The result of this is that while United struggle to control games, they can compensate for the shortcoming by virtue of such a dangerous and unpredictable attack which can make the most of any opportunities that do appear. The midfield concerns itself more with controlling space than the ball - a job which the current lineup is still too incompetent to perform well, but certainly better than they have been at attempting to dominate possession. Another of the advantages has been that the deeper midfield gives United's fullbacks greater security, as evidenced by Rafael's excellent form, even managing to add important goals to his game, while Patrice Evra has not been as obviously vulnerable as he had been last season.
Of course, the elephant in the room continues to be United's midfield, and it may well be asked: is this really necessary? Wouldn't it have just been easier to, well, buy some decent midfielders? Perhaps, but United are bucking the trend of possession and universality - their forwards are comfortable in possession, and the rest of the team is simply geared towards moving the ball up the pitch towards them as quickly as possible. It is the classier version of the Tony Pulis "why make 12 passes when one will do?" school of attacking, and one which at its best, is capable of producing even more breathtaking football than the Barcelona model.
The large caveat there is 'at its best', and United are still a distance away from the greatness of their 2008 side. Making the midfield functional is not a solution to the problem in the centre of the pitch, just sort of shifting it to one side and hoping that not thinking about it will make it go away. Yet the plan for letting the back six hold the fort while the front four work their magic appears to be working not only against the dross in the Premier League, but also the bigger teams. It's simple maths - if the defensive six play better than the opponents attackers, and the attacking four perform better than the opponents defenders, you win the game.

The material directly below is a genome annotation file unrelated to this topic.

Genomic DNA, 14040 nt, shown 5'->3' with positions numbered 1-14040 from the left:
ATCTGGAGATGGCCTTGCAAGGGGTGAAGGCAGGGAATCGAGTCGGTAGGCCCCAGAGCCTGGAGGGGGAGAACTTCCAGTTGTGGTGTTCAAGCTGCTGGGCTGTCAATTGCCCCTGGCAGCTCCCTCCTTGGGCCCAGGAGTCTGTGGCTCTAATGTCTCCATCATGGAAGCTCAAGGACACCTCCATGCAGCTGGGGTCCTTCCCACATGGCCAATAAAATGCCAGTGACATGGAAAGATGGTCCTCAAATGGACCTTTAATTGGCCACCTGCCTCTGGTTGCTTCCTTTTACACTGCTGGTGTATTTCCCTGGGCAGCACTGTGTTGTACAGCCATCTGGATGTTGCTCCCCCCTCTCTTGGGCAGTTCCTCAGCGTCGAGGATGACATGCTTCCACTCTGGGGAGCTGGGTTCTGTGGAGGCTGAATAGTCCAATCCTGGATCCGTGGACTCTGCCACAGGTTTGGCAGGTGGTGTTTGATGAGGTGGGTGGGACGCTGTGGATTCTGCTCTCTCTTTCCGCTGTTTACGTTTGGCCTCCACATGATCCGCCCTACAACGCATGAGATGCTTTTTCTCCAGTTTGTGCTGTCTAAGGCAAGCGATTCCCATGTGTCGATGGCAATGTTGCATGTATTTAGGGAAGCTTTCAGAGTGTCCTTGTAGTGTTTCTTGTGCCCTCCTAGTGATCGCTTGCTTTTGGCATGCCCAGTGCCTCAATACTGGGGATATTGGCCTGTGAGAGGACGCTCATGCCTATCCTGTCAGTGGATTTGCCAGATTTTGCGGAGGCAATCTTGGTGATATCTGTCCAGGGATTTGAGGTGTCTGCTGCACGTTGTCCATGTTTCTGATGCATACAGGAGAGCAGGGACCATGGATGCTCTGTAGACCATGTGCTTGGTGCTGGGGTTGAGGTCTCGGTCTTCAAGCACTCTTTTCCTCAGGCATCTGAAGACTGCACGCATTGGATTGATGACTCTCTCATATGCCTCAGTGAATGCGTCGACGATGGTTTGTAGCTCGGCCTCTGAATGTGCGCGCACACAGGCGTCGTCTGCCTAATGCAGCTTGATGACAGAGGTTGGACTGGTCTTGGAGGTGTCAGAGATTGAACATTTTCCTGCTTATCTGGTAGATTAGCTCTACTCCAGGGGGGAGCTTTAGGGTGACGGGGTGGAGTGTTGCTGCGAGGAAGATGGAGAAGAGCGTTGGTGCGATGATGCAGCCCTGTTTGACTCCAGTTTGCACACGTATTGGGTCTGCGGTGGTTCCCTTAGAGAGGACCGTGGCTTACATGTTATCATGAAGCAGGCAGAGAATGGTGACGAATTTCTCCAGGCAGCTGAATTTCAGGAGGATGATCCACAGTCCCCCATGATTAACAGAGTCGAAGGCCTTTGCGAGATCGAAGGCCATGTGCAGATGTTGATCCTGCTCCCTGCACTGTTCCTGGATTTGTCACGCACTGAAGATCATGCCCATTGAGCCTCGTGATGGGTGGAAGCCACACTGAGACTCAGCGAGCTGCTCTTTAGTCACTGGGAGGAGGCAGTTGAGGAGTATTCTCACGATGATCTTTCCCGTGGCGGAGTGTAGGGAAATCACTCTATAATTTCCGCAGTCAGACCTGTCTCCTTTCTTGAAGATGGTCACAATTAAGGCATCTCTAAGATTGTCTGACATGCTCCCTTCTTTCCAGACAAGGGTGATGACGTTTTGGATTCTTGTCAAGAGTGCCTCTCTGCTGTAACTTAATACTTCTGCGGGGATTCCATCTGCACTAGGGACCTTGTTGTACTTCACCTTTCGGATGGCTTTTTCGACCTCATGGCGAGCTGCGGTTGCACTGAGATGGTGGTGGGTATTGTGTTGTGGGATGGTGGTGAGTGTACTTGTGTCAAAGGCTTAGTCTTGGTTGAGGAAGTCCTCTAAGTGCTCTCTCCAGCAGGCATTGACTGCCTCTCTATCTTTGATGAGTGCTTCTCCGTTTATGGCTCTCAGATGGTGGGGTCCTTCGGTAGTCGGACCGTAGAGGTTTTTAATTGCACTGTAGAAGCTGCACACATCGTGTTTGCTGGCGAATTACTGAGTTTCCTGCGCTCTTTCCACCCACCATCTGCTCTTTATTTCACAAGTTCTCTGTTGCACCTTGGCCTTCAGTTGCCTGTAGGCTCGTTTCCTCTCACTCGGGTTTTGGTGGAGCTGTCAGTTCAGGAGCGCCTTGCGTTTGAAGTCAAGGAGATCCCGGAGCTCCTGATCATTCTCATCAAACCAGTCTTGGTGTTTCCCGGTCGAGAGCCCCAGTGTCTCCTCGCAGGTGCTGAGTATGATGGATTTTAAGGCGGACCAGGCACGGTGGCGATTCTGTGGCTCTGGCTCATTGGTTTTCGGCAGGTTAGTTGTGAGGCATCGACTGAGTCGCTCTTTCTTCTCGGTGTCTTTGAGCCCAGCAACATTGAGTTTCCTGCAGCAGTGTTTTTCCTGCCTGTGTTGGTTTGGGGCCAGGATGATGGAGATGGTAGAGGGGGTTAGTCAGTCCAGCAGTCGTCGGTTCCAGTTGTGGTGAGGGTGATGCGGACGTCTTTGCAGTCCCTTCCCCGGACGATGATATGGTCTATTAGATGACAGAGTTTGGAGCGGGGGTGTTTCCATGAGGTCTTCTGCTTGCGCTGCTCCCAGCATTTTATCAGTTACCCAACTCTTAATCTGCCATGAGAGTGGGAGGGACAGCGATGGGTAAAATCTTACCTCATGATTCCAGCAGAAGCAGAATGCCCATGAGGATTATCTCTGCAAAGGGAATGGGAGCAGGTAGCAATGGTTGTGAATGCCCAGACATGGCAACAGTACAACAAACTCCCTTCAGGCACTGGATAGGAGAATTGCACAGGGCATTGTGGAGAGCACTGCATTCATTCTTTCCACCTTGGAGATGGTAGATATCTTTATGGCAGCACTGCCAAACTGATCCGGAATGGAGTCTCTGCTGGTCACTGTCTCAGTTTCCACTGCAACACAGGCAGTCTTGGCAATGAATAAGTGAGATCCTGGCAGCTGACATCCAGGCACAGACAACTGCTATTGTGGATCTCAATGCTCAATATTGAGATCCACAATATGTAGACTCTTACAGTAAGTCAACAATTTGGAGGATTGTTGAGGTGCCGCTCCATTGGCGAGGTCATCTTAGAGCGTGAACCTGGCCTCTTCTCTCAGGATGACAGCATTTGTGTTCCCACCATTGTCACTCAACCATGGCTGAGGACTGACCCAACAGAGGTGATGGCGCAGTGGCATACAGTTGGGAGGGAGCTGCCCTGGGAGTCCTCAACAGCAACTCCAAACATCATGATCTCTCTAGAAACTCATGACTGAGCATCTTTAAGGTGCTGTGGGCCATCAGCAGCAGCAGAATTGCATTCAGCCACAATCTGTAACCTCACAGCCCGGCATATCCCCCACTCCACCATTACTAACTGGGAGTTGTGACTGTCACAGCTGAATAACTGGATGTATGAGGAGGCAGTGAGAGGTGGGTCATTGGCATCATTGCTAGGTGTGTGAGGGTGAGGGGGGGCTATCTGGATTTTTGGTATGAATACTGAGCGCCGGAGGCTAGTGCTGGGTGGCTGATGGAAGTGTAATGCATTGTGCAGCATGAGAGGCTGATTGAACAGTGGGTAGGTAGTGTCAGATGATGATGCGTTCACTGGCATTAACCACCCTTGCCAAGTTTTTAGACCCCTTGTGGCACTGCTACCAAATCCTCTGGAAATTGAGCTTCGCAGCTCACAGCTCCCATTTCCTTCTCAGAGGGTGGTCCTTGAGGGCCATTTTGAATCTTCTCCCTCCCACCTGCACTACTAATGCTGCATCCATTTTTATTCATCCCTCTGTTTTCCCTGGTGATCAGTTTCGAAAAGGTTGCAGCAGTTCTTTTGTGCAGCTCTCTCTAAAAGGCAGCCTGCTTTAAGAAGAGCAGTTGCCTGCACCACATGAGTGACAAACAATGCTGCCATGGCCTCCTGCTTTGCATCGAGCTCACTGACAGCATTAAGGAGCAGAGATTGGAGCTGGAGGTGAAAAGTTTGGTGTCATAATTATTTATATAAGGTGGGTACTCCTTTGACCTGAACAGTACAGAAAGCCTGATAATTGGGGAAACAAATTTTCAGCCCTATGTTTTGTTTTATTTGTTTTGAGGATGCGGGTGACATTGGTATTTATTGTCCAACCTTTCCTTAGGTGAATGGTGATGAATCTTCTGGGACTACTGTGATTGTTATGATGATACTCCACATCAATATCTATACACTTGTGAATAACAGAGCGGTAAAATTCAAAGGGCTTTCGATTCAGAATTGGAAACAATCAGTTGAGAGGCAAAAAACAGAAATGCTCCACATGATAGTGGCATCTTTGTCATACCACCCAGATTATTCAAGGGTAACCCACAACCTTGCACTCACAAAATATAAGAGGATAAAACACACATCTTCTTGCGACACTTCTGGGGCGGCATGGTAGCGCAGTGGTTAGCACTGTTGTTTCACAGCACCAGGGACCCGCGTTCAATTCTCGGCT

For the present and the future, it's a good plan for United, allowing them to get the most mileage out of their imbalanced squad, and enabling Ferguson to indulge his addiction to attackers yet still maintain a cohesive strategy for building his squad. They have been fortunate to come away from Anfield and Stamford Bridge with wins, but options win games, and games win titles. It'll be interesting to see how Ferguson develops his squad, whether his conviction in variety over the wider trend towards universality is a commitment borne of ideology or practicality, but once again United look set to punch above their weight and cover up their glaring weakness.
There is one significant difference with 2008, however - that team was, for all its attacking brilliance, founded on an impenetrable backline, as so many great teams often are. United are now struggling with shoddy defending in addition to an inability to control games, and yet the goals of their strikers are making even that irrelevant. If they end the season as champions, United and Ferguson will prove that sheer offensive power can prevail over all other concerns. It's not a common way to win a title, but it certainly looks like being an interesting one.